Tuesday, October 31, 2017

What Keeps Me Up at Night

Kim Lusk and Amelia Reeber, from Peggy Piacenza's 'The Event'
photo @ Peggy Piacenza
I’ve been mulling over something for the past couple of years,something that directly affects anything I write for this blog: how do I balance the intrinsic merits of a work of art with my own personal reaction to said work?

This is a thorny matter. We all have preferences, right? Ketchup versus mustard, cats versus dogs, movement-heavy dance versus more theatrically-based works. Contemporary choreography versus story ballets.

As I write this, I note my use of that word “versus.” This isn’t a contest, there’s no right or wrong. I’ve set up a false dichotomy.

Nevertheless, I sometimes struggle to separate my aesthetic preferences from a truly open response to art I see, and art I write about here. Given that I post what I write for potential (albeit minimal) public consumption, I wonder whether I have to hold myself to a higher bar? I think the answer is yes, particularly if I’m holding the art to a similar high standard.
 
Pacific Northwest Ballet company members in 'Emergence' by Crystal Pite
photo @ Angela Sterling for PNB
If you’ve read anything I post, you probably know I have an affinity for choreography that challenges dancers to bring a high level of technical training; for work that brings a cogent beginning, middle and end (harder than it sounds); for dancers who reveal their authentic selves in their performances. I like art that has something to say but doesn’t hit me over the head with a message. I yearn for work that I think about for days afterwards.

This is an incredibly long preamble to some short thoughts about Peggy Piacenza’s recent evening-length piece, ‘The Event,’ produced at Base in Georgetown in mid-October, a performance that I've been mulling over for a couple of weeks.
 
From left, Wade Madsen, Ezra Dickinson, Kim Lusk and Amelia Reeber in 'The Event' by Peggy Piacenza
photo courtesy Peggy Piacenza
This multi-media work featured four exceptional dancers (Ezra Dickinson, Kim Lusk, Wade Madsen and Amelia Reeber) in addition to Piacenza, some evocative videos, and a fabulous cloud-like wall partially constructed of cotton candy. From the first video of Lusk and Reeber blowing cotton balls across a smooth surface at one another, to images of dandelions gone to seed, to Lusk pulling a hank of cotton from the wall and stuffing it into her mouth, Piacenza strives to remind us of the ephemeral nature of our lives and our world.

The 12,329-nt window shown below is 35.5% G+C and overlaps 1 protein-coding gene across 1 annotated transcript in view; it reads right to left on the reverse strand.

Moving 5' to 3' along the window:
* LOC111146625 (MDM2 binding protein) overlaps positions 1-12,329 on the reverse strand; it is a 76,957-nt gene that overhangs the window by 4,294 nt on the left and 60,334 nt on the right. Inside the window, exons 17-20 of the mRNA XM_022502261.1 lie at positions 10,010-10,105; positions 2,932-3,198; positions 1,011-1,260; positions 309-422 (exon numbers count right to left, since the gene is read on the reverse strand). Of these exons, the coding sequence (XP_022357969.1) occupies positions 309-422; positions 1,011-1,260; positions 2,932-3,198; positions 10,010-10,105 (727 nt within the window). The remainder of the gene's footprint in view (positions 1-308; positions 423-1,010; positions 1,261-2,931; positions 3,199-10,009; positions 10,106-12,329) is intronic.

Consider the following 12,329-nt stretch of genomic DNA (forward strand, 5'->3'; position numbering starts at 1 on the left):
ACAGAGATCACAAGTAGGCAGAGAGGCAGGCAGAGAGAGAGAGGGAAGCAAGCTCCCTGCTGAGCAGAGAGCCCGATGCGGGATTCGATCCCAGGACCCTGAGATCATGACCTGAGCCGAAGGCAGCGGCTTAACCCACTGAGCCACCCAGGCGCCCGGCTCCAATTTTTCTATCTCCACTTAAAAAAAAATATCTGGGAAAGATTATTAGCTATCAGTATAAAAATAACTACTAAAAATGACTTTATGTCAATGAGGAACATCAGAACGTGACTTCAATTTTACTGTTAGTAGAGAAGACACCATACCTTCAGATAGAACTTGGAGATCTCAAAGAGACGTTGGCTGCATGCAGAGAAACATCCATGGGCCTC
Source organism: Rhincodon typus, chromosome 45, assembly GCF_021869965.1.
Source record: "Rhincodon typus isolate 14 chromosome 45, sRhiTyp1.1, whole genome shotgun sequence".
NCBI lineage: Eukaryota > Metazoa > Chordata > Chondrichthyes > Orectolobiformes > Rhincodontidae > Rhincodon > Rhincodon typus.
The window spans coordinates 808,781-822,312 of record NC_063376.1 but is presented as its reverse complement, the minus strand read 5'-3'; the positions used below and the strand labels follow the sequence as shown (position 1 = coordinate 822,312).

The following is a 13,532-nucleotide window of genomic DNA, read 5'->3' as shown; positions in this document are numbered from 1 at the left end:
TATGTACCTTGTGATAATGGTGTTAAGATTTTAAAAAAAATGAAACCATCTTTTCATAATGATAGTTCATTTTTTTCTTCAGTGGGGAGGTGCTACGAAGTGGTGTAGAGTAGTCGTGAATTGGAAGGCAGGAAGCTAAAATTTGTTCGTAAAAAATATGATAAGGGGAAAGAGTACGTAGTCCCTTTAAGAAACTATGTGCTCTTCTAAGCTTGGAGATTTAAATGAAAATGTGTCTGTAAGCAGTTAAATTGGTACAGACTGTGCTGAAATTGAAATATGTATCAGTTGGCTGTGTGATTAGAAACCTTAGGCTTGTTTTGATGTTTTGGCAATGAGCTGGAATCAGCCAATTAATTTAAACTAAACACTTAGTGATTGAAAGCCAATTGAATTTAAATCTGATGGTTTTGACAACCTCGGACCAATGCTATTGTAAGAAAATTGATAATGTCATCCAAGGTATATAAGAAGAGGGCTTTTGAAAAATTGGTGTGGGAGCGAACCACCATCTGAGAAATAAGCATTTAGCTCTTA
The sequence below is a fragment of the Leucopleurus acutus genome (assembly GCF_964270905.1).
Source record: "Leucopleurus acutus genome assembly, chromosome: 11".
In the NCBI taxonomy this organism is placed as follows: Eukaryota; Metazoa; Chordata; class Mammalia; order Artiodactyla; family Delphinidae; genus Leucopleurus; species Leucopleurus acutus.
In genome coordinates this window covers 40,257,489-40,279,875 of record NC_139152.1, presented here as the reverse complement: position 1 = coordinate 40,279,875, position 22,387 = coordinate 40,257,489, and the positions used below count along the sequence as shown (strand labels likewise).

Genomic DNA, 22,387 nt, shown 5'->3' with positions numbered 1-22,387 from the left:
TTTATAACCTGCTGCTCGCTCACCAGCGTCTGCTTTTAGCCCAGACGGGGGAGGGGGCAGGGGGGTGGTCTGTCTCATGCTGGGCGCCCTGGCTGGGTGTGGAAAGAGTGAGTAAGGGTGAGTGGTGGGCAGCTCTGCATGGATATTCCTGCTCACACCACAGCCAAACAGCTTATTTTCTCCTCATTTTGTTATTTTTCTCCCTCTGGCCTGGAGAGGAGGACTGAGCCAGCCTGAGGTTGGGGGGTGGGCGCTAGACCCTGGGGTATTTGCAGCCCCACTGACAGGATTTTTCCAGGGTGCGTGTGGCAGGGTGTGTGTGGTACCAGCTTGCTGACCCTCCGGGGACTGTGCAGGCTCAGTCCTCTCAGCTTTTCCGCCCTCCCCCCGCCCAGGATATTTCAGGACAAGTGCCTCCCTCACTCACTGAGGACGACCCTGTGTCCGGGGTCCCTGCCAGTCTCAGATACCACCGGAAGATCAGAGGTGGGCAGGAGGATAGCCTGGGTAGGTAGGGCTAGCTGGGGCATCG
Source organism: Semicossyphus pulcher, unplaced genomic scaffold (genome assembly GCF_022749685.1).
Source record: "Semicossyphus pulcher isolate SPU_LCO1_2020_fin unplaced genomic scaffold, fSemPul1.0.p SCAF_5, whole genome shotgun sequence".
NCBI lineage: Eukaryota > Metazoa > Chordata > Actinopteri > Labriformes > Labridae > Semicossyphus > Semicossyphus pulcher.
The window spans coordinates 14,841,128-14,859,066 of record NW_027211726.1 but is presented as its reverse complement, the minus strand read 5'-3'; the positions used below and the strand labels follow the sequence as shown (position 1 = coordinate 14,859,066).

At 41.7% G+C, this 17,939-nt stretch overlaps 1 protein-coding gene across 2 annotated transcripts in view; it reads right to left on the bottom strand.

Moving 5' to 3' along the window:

Kim Lusk consumes part of the set of 'The Event.' Not something you see every day!
photo courtesy Peggy Piacenza
Even the use of hand bells emphasized this for me. In one beautiful section, each dancer held a small bell in each hand, ringing them in a meticulously choreographed set of patterns. The sweet soprano peals overlapped, ultimately fading away in the small space. 

‘The Event’ is packed with strong sections like that: Lusk and Dickinson perform a duet in perfect synch; Madsen and Dickinson lie on the floor, making snow angels; Piacenza stands on a ladder watching the other dancers as they repeat almost ritualistic hand movements. So many beautiful moments, like beads threaded onto a necklace.

I hope Piacenza gets to revisit this work, because to me the beads on that strand were out of order.

Somehow, the final bead had been swapped with another and the ending had been placed within the body of the work. When 'The Event' ended, I was left feeling a little muddled, rather than with a sense of having watched a clear arc that reached an understandable conclusion. 

And that’s where my personal aesthetic preferences come in; many others in the audience loved the ambiguity of the ending. They preferred it, in fact, to a more traditional ‘story’ arc. And who am I to tell an artist that she should be creating a piece that speaks more to me than to these other audience members?


Frankly, I am always in awe of any artist who has the confidence and the persistence to realize her vision in public. Our community (our world!) is richer for this creativity, and this courage. Peggy Piacenza literally put her heart into this work, and I admire what she has achieved. 

So, dear artists, now you know some of my own biases, some of what gnaws on me after every show I see. I figure I’ll just keep watching and writing and trying to make sense of your work, for myself and anyone else who wants to follow my thoughts.
From left, Lusk, Madsen, Reeber, Dickinson and Piacenza contemplate
photo courtesy of Peggy Piacenza


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